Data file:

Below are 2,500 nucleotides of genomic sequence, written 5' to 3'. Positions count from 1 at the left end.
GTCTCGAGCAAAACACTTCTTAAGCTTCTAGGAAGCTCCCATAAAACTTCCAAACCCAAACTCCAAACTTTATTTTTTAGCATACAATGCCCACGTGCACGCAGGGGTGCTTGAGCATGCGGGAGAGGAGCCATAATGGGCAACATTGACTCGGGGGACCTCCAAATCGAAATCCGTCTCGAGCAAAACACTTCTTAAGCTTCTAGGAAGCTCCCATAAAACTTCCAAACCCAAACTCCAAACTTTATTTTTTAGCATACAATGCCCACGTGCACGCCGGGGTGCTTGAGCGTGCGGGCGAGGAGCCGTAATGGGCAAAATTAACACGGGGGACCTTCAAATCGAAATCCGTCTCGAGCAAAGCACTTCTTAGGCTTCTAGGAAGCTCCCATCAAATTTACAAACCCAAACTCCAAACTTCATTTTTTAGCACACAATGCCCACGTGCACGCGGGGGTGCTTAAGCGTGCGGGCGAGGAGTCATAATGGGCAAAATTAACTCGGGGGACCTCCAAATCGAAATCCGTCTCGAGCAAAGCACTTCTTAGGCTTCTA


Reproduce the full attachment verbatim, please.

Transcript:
Below are 2,500 nucleotides of genomic sequence, written 5' to 3'. Positions count from 1 at the left end.
GTCTCGAGCAAAACACTTCTTAAGCTTCTAGGAAGCTCCCATAAAACTTCCAAACCCAAACTCCAAACTTTATTTTTTAGCATACAATGCCCACGTGCACGCAGGGGTGCTTGAGCATGCGGGAGAGGAGCCATAATGGGCAACATTGACTCGGGGGACCTCCAAATCGAAATCCGTCTCGAGCAAAACACTTCTTAAGCTTCTAGGAAGCTCCCATAAAACTTCCAAACCCAAACTCCAAACTTTATTTTTTAGCATACAATGCCCACGTGCACGCCGGGGTGCTTGAGCGTGCGGGCGAGGAGCCGTAATGGGCAAAATTAACACGGGGGACCTTCAAATCGAAATCCGTCTCGAGCAAAGCACTTCTTAGGCTTCTAGGAAGCTCCCATCAAATTTACAAACCCAAACTCCAAACTTCATTTTTTAGCACACAATGCCCACGTGCACGCGGGGGTGCTTAAGCGTGCGGGCGAGGAGTCATAATGGGCAAAATTAACTCGGGGGACCTCCAAATCGAAATCCGTCTCGAGCAAAGCACTTCTTAGGCTTCTA